Faith Without Deeds

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First things first, I want to acknowledge that churches often shine during times of crisis. Whether it’s providing meals, ensuring that people don’t become isolated or helping with all sorts of critical community needs, unforeseen disasters often (with rare ghoulish exceptions) provide a chance to model Jesus’ sacrificial heart to the world.

Which bring us to COVID-19. 😬

All of the above is certainly happening, and don’t get me wrong, that’s wonderful. First responders, medical professionals, warehouse workers, store clerks and delivery drivers deserve all the praise they’ve been getting, and it’s also been encouraging to see churches adapt to and embrace new technology, in an effort to keep spirits high and try to help soothe anxiety in difficult times.

Let’s be real though, the scope of this situation was by no means an unforeseen or unavoidable disaster.

While the top priority obviously needs to be getting through this, many evangelical churches also need to take some of this seclusion time to reflect on how we got here, and how we can do our very best to chart a new path forward.

For years and years now, many have been sounding alarms about the growing threat of misinformation circulating around the MAGAsphere (and overlapping evangelical social media bubbles), along with the church’s failure to call out the ongoing, ever-more-horrifying and immoral actions perpetrated by the Trump administration, usually dismissing valid concerns with the “give to Caesar what is Caesar’s” verse, and stressing the importance of avoiding “divisiveness” at any cost.

Well, just as “the wages of sin is death,” the wages of kicking the can on misinformation is a scared and blindsided church, sheltered at home and scrambling to treat symptoms while continuing to ignore the source of the injury.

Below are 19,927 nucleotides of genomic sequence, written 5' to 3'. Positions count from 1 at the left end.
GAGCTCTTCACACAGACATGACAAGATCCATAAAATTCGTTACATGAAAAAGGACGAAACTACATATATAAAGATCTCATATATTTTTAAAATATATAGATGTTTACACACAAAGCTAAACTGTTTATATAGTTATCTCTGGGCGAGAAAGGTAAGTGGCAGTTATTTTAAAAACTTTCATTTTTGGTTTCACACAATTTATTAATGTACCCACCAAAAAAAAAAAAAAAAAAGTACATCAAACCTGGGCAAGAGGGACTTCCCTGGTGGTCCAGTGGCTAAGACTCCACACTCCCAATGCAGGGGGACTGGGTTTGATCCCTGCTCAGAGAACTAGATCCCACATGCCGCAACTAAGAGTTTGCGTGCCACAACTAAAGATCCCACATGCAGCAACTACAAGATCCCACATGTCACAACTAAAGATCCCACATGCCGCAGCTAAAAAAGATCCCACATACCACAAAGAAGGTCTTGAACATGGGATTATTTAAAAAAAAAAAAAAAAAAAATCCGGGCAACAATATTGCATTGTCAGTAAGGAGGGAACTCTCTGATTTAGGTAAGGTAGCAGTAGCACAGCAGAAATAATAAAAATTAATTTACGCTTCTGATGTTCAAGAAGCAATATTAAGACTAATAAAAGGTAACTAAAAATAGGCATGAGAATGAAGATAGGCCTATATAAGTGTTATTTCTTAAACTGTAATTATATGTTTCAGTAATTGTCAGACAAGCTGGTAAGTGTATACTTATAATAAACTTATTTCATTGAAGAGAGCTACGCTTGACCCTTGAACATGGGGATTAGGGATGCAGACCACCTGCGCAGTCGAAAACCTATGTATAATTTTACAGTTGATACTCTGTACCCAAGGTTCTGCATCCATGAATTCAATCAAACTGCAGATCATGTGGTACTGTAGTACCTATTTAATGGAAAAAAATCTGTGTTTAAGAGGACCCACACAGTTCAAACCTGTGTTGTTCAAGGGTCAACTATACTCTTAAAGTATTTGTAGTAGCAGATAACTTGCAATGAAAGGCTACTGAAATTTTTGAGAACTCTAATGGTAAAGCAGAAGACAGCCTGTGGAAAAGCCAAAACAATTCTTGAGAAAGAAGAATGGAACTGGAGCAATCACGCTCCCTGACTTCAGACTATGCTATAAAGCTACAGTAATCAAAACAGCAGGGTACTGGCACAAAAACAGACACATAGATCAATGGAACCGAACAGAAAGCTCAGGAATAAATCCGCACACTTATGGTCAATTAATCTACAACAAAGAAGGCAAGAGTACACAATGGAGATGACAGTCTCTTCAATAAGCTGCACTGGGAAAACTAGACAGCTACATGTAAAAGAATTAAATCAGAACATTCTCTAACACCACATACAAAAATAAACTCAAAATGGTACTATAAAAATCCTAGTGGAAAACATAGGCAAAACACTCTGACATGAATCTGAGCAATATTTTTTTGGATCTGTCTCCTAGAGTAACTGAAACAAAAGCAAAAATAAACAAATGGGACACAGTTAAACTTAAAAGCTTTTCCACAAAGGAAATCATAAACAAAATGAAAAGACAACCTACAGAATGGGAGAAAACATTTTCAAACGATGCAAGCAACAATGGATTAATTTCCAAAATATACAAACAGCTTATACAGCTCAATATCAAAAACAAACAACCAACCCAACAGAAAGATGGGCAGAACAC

What’s done is done, obviously, but while the church continues to pray for an end to this situation, I propose that since “faith without deeds is dead,” they also start taking some concrete actions to prevent the next misinformation-centered tragedy. A few recommendations:

  • Get involved in what fellow church members are saying and doing online. Whatever your excuse has been in the past for avoiding social media is just flat-out less important than staying aware of what’s being expressed by those around you (and doing your best to shut down misinformation directly). If someone went up to share communion and advocated for not vaccinating children, you’d say something about it. When they do things like this online, however, people either aren’t even looking or just let it slide.

  • Pay attention to the news, and take time to educate yourselves on the validity of sources (as well as which tend to be biased in a certain direction but are still legitimate vs. which have become dangerous propaganda outlets).

  • Seek out expert opinions from actual professionals. While it’s insane that I have to say this, Dr. Fauci does indeed know more about infectious diseases than Donald Trump (who is now straight-up encouraging people to try drugs unapproved for COVID-19 treatment). General mistrust of scientists and “the mainstream media” is precisely how we found ourselves in this situation.

  • Think long and hard about your current reality (and other looming dangers that experts have been warning about, like the disastrous effects of climate change) when you vote in November.

Just as society adjusts policies and behaviors after major natural disasters, we need to do the same after misinformational disasters. To continue along the same path but expect different results would be the very definition of madness.

Published by

Kyle Ford

Husband. Father of several clowns. Product guy.